About Me:

Sorry, but I haven't yet shared the information about myself that would typically display here. Check back later to see if that changes, or if I instead choose to remain an enigma.

Writing I've been up to
March 26, 2012

I decided to join on the Apollo 18 20th anniversary tribute which was posted to the text adventure forums back in December. I probably took too many games--the organizer wanted them all to be claimed by January 1 or so and so I stepped in with some ideas by January 15th, worrying nobody was going to take things. So I feel bad having taken so much, and I didn't really go after reciprocal testing, but I have to say this: it was a ton of FUN when I had the time, and despite being rather sick for 10 days, the 3-month buffer was enough.

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Review, in case it doesn't get into the database...
March 19, 2012

LR for WonderSwan

I wasn't aware of the WonderSwan until I went searching for new versions of Lode Runner (LR.) It was a last resort. You see, so many ports of Lode Runner contain the same levels from the original. Maybe they throw in a story with animals to rescue or something, but it that couldn't disguise the exact same levels made by kids pulled off the street long ago back in 1980. Which is annoying to see after I've poked my way through several Japanese menus. Yeah, first world problems, rom downloads aren't perfectly legal, and so on. But when so many Lode Runner games come with level editors (also part of the original) that the developers themselves never seem to use, it's hard to believe much care went into these products.

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So what apps do you-all use to write?
January 28, 2012

I've tried other text editors but can't believe I didn't discover Notepad++ until recently. I really like NoteTab Standard for organizing things that need chapters, but Notepad++ is great for typing one-off stuff like reviews I don't need/want to take too many notes on--it even tracks the # of bytes a file is, and so forth, which is nice when I don't want to bloat a piece of writing too much.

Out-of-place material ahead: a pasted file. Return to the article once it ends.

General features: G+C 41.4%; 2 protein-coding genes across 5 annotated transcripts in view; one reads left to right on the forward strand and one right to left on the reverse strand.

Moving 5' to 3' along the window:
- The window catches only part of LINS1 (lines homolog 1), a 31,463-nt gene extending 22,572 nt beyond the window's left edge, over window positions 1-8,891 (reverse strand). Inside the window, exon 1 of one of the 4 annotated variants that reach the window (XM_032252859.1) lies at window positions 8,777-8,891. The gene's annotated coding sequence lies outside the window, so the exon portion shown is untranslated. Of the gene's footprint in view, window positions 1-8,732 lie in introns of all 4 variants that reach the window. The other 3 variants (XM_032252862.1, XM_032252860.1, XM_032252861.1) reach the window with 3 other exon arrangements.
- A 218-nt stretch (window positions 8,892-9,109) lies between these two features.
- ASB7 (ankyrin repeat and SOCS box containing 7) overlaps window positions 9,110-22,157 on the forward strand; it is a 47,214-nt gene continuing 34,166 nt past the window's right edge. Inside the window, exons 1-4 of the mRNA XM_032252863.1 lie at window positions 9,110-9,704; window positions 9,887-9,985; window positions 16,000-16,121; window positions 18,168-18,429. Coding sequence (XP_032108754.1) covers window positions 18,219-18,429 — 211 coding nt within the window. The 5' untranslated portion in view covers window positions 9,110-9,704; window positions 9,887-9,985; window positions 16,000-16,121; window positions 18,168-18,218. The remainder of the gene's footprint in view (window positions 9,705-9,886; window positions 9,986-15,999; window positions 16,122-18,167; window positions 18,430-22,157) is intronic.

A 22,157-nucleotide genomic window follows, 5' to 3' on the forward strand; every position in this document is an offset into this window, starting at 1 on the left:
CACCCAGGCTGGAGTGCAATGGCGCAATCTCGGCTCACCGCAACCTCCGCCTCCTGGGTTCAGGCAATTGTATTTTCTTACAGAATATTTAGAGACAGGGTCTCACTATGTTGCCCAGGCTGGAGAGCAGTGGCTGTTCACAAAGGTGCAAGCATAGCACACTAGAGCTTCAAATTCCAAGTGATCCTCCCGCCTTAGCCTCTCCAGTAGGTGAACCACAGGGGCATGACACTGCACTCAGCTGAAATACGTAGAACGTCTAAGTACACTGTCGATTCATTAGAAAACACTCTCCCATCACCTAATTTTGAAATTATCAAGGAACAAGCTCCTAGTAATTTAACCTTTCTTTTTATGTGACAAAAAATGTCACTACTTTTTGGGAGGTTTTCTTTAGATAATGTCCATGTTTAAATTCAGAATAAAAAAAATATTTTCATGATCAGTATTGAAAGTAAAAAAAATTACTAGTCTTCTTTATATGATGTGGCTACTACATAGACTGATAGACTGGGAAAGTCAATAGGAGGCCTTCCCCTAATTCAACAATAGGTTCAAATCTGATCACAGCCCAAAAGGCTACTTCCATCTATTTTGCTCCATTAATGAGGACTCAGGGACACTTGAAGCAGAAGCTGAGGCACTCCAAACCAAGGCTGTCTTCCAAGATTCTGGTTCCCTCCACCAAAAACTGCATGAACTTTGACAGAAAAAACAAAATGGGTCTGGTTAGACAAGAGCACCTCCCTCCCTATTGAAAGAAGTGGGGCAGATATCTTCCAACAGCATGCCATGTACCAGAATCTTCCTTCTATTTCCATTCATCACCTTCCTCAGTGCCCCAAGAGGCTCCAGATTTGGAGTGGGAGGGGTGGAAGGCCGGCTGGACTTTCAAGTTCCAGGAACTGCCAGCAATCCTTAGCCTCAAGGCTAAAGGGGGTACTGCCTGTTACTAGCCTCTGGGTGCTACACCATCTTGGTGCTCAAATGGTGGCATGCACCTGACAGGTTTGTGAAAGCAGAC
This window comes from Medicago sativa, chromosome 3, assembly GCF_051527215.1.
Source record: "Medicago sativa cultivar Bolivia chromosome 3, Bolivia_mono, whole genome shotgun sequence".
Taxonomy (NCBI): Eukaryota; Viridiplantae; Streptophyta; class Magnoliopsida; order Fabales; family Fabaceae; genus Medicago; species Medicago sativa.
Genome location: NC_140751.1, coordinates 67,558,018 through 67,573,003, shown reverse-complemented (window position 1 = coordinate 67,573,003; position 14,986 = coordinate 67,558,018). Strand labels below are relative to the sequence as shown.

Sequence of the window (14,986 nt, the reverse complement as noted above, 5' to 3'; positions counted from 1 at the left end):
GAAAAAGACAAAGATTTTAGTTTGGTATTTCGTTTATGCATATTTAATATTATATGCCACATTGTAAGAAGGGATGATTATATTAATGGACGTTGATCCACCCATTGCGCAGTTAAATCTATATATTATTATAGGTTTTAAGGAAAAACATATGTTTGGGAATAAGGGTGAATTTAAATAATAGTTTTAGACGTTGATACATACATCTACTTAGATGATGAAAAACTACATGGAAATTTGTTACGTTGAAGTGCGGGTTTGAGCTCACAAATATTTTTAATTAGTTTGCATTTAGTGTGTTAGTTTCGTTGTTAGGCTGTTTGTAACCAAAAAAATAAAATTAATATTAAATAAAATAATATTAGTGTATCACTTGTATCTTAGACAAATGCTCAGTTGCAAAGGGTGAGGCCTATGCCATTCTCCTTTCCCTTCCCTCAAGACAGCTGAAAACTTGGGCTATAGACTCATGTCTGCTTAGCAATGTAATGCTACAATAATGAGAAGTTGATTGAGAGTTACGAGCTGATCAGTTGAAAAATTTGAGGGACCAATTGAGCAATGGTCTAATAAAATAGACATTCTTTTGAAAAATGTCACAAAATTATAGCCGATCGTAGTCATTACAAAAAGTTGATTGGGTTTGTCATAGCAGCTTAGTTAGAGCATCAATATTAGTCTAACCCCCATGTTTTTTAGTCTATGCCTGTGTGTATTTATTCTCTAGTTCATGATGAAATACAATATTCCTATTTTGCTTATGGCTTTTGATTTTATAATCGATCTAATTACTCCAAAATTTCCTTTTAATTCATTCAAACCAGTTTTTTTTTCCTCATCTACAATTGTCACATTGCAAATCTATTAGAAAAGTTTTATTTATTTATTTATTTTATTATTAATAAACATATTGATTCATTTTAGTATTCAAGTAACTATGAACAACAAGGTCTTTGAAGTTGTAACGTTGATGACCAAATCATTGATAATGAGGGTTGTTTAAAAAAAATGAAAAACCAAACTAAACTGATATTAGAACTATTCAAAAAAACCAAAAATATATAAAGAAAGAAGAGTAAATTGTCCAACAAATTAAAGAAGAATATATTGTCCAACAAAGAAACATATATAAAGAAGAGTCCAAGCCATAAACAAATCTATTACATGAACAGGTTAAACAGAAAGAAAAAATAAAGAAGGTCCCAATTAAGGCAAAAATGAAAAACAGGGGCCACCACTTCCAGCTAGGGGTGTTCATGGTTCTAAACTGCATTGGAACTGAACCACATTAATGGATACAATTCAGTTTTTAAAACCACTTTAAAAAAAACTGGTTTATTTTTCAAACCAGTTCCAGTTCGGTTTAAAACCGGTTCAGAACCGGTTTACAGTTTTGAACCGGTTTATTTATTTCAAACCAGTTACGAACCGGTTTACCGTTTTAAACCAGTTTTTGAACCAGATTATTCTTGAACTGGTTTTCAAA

I'd actually heard of Notepad++ before but assumed it was too much like Notepad for some reason. But it's not. After trying a pile of other text editors geared towards HTML coding and such (which I bet some people here might find useful) it took me about fifteen minutes to realize that I'd found something I wanted and probably should've done so years ago.

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I forgot to write a review last year
January 10, 2012

I'd planned to write one. But I didn't. Still, I've been going through my writing notes. I have lots of other things to do, but sometimes I get hung up on something I always wanted to do and figure I might as well just have done with it.

Quite bluntly if I'm more interested in what people have to say about other games than they are about this, I can't blame them. I'm glad to be able to express something and to have that forum for it, even if I don't have nearly as much to say on this as I used to. And I'm glad to see several reviews already out there competing for RotW. And to see old names I know and new names I don't.

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Not a game, but the sort of game puzzle I like
December 28, 2010

I don't know if anyone else read any of the Brown Paper Schoolbooks series. It's held up well--I read my favorites in the library a few months ago and still enjoyed them. Lots of good titles, like I Hate Mathematics and I am not a Short Adult!

The content inside lived up to the titles, too. (Yes, yes, remember to tip your waitress, but don't push her over.) There was one puzzle that I remembered off-and-on, but it seemed so unsolvable at the time. It was this:

The "product" of a word is as follows: let A=1, B=2, ..., Z=26. Multiply all the values together. Duplicates count twice, so BEE=2*5*5=50, not 2*5.

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Getting retro with...a movie.
December 10, 2010

Somehow an online conversation got to the discussion of the Towers of Hanoi puzzle. Tower, towers. We discussed other annoying introductory computer science puzzles. The one that always had me baffled was Nim, well, until I learned mathematical induction, anyway.

And any rite of passage from the bad old days included the film Sorting out Sorting. I had the dubious privilege of watching this twice. I remember being baffled by heap sort, but it seems simple now.

It's about the closest thing computer science has to Reefer Madness.


Lose Your Own Adventure
November 13, 2010

Someone was bound to do it, and this looks like a pretty good spoof. The problem is, it can be too easy, so you might get slaphappy satire...

Man, I remember when these books were $2 apiece. Yeah, inflation blah blah. But the pictures and story ideas look really promising. I like the "Saving Oswald" picture especially.


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